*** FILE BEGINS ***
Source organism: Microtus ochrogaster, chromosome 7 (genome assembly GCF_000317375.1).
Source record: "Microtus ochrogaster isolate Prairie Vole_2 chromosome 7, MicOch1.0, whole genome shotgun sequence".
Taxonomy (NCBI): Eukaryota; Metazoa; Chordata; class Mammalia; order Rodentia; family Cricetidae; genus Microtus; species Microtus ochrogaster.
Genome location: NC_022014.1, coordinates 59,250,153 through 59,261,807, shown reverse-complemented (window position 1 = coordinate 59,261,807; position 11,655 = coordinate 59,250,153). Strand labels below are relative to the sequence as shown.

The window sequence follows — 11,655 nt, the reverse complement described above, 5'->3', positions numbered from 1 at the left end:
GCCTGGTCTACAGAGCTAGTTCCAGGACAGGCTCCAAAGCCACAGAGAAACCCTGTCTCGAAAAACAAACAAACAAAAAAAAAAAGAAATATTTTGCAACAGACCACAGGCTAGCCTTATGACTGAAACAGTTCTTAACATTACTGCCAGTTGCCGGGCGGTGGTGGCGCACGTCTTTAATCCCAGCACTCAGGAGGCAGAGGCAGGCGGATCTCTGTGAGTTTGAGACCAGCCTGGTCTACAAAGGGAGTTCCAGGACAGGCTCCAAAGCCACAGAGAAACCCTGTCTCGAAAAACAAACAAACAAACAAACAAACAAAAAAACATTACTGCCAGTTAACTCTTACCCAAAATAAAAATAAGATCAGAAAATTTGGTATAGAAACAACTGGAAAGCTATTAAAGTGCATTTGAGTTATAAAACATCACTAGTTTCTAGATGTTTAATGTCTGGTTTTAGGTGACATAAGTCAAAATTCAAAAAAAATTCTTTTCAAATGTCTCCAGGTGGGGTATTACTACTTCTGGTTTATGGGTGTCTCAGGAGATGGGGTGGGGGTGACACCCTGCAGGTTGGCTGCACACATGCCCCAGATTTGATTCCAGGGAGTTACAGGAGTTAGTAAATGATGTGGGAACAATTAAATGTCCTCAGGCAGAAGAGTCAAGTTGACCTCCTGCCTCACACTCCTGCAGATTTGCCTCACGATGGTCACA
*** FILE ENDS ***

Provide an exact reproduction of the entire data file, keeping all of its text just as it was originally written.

Source organism: Microtus ochrogaster, chromosome 7 (genome assembly GCF_000317375.1).
Source record: "Microtus ochrogaster isolate Prairie Vole_2 chromosome 7, MicOch1.0, whole genome shotgun sequence".
Taxonomy (NCBI): Eukaryota; Metazoa; Chordata; class Mammalia; order Rodentia; family Cricetidae; genus Microtus; species Microtus ochrogaster.
Genome location: NC_022014.1, coordinates 59,250,153 through 59,261,807, shown reverse-complemented (window position 1 = coordinate 59,261,807; position 11,655 = coordinate 59,250,153). Strand labels below are relative to the sequence as shown.

The window sequence follows — 11,655 nt, the reverse complement described above, 5'->3', positions numbered from 1 at the left end:
GCCTGGTCTACAGAGCTAGTTCCAGGACAGGCTCCAAAGCCACAGAGAAACCCTGTCTCGAAAAACAAACAAACAAAAAAAAAAAGAAATATTTTGCAACAGACCACAGGCTAGCCTTATGACTGAAACAGTTCTTAACATTACTGCCAGTTGCCGGGCGGTGGTGGCGCACGTCTTTAATCCCAGCACTCAGGAGGCAGAGGCAGGCGGATCTCTGTGAGTTTGAGACCAGCCTGGTCTACAAAGGGAGTTCCAGGACAGGCTCCAAAGCCACAGAGAAACCCTGTCTCGAAAAACAAACAAACAAACAAACAAACAAAAAAACATTACTGCCAGTTAACTCTTACCCAAAATAAAAATAAGATCAGAAAATTTGGTATAGAAACAACTGGAAAGCTATTAAAGTGCATTTGAGTTATAAAACATCACTAGTTTCTAGATGTTTAATGTCTGGTTTTAGGTGACATAAGTCAAAATTCAAAAAAAATTCTTTTCAAATGTCTCCAGGTGGGGTATTACTACTTCTGGTTTATGGGTGTCTCAGGAGATGGGGTGGGGGTGACACCCTGCAGGTTGGCTGCACACATGCCCCAGATTTGATTCCAGGGAGTTACAGGAGTTAGTAAATGATGTGGGAACAATTAAATGTCCTCAGGCAGAAGAGTCAAGTTGACCTCCTGCCTCACACTCCTGCAGATTTGCCTCACGATGGTCACA